Filed under: Action, Environment, Police, Repression, Southeast
Jackson Phillips, friend of Appalachians Against Pipelines, offers this latest dispatch on ongoing action in Appalachia against pipelines.
Seven people have taken to trees in Virginia and West Virginia, and they won’t come down until the Mountain Valley Pipeline (MVP) is stopped. The numbers at the four resistance sites stand at: 62 days on Peters Mountain. 33 days in the monopod. 28 days on Bent Mountain. 11 days at Little Teel Crossing.
On Friday, reporters climbed up Pocahontas Rd in so-called Narrows, VA to talk to Nutty the tree-sitter and her supporters.
An emergency road closure order prohibits people from being within 125 feet of the road, meaning anyone wishing to see the monopod must bushwhack through the Appalachian Forest. Multiple gullies, creeks, and steep grades are the norm along the “trail” which is comprised of some trail markers on in the forest.
Despite the hazards of the road closure (which was put in place “to provide a safe environment for visitors”), supporters have forged through the forest, to donate food and document the actions of law enforcement.
At the end of the road at the forest service gate, Nutty’s monopod resistance remains intact into its 32nd day, which sets a record for the longest continuously-occupied monopod. She has a growing group of supporters at a camp right next to the 125-foot police tape line.
Due to the distance enforced by the police line, reporters had to yell to Nutty to ask her how she was doing. She rolled up her tent window and yelled back.
“I’m doing well. Forest service has set up an enormous camp underneath me. There are seven people currently in the air, which is awesome. I hope it keeps catching and different kinds of actions keep catching on. MVP thinks that if they just wait, people will come down. They are wrong,” Nutty said.
According to sources on Pocahontas Road, the usual law enforcement crew has reached some overtime limits, and they have had to call in backup from other states. There are two crews, and they trade off shifts twice a day at 7 am and 7 pm.
The police have been shining spotlights and trucklights on Nutty’s fifty-foot high monopod tent from sunset to sunrise for over three weeks, and yet she persists. Nutty was asked why she was still here, through the extreme weather conditions and antagonistic treatment from law enforcement.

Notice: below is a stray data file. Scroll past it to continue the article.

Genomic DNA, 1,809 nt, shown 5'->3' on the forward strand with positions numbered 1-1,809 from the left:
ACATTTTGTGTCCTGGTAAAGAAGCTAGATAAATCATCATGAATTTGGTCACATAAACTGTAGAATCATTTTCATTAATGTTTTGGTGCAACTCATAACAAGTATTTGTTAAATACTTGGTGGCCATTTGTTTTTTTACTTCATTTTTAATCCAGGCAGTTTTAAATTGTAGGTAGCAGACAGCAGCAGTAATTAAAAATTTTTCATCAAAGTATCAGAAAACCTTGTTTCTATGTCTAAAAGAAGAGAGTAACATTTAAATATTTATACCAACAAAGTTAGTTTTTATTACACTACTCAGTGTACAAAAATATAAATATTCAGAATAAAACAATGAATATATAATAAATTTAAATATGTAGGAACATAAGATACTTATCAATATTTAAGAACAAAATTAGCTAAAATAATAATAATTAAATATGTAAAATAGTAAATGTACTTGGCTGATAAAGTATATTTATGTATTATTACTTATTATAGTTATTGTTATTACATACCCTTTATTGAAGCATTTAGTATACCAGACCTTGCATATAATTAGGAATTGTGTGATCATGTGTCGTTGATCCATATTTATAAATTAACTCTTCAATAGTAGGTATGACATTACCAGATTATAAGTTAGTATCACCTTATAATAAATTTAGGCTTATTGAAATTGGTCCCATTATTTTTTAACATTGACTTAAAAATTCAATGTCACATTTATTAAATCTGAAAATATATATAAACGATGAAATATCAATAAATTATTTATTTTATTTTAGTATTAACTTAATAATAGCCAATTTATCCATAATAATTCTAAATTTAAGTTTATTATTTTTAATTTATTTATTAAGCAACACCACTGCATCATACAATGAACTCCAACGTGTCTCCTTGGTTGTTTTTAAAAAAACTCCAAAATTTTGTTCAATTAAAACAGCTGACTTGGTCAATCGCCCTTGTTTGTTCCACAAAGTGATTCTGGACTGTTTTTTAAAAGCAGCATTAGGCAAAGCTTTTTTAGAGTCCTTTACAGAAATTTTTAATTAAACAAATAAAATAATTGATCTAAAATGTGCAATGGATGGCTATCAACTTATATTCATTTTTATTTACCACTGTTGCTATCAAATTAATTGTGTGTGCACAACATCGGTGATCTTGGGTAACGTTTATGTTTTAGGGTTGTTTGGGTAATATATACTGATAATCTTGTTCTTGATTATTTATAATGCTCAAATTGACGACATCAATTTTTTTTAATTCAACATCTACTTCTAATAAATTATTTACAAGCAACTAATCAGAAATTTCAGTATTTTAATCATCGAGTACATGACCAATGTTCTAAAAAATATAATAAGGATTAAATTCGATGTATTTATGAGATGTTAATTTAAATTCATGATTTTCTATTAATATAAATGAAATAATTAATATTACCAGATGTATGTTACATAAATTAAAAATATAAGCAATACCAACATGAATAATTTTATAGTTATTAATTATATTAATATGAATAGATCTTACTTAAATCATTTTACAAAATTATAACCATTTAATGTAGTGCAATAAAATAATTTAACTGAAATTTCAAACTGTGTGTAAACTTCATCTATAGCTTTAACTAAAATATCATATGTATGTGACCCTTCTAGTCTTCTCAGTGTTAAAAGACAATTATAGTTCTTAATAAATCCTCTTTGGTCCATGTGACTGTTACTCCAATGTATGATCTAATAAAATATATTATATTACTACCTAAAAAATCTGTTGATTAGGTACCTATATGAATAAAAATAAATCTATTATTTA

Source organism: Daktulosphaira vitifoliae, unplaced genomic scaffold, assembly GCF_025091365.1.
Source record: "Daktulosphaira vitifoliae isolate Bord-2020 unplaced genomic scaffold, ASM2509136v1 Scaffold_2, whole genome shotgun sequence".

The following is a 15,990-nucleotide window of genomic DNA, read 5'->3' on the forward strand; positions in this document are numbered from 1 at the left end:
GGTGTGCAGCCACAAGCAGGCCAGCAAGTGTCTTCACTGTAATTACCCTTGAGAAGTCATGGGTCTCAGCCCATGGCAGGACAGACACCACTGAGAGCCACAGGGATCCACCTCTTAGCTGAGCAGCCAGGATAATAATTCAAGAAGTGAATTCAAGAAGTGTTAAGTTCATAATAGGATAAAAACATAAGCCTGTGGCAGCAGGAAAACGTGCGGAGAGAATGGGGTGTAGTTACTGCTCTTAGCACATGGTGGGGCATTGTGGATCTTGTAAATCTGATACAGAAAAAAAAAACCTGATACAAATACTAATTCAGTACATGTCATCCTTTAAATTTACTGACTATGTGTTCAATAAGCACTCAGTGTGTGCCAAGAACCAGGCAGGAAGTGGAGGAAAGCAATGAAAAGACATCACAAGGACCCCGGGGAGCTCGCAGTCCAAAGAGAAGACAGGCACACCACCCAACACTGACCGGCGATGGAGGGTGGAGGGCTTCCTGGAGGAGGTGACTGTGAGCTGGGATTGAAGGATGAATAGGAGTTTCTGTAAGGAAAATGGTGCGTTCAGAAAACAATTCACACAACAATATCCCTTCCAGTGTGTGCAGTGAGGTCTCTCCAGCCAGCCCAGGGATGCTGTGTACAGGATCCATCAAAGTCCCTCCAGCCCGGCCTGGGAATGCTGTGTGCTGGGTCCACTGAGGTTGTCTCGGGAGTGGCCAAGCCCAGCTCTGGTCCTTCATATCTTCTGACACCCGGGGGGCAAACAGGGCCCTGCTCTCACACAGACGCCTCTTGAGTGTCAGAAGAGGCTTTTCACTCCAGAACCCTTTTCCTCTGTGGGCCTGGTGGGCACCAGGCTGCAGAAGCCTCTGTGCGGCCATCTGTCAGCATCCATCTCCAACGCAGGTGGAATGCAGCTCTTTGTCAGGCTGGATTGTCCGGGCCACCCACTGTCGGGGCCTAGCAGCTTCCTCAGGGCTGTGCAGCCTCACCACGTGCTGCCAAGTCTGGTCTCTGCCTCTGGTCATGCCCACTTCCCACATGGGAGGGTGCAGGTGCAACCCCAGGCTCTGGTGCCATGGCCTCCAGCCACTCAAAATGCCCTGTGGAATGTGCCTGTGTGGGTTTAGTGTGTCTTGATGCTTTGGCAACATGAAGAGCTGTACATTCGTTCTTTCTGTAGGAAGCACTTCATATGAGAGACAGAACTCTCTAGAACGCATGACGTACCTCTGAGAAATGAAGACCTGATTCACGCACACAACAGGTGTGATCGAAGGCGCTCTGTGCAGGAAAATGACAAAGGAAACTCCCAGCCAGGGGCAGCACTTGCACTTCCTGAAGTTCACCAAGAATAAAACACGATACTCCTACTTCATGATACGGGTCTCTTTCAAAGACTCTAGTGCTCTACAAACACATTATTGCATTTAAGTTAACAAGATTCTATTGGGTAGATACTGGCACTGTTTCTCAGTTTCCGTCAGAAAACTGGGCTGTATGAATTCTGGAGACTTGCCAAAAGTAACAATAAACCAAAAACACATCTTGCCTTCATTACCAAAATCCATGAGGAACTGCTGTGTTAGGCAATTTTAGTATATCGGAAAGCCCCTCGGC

“I want the pipeline not to be built. It may seem impossible, but we need to keep fighting until we don’t have to live in a world where it feels like that anymore. It may not seem worth it, but we have to try and break the structure of domination,” Nutty said
Local police carried semi-automatic weapons into the nearby support camp last Monday and dragged a supporter by the neck when an attempt was made to provide Nutty with some food and socks. Three arrests were made and one citation, all misdemeanors.
“The cops were putting up a police line further down the hill, and people thought they could get over here. They were trying to get me food and clean socks. Cops dragged some friends through the dirt. One had an EMT called, but is now fine. Everyone is out now,” Nutty told us.
When asked about her goals beyond the monopod, Nutty said she is committed to doing whatever it takes to stop this and other pipelines.
“I know this isn’t going to last forever; I’m rationing food. When I get out, I want to continue to make [stopping this pipeline] an attainable goal,” Nutty said.
Finally, Nutty was asked if she had any predictions for how this resistance will continue to play out.
“I’m not sure. I hope more surprising direct action stuff happens. The sad thing is they’ll keep building the pipeline in other places. I hope everyone keeps fighting back. I think the police will put more popup tents under me,” Nutty said.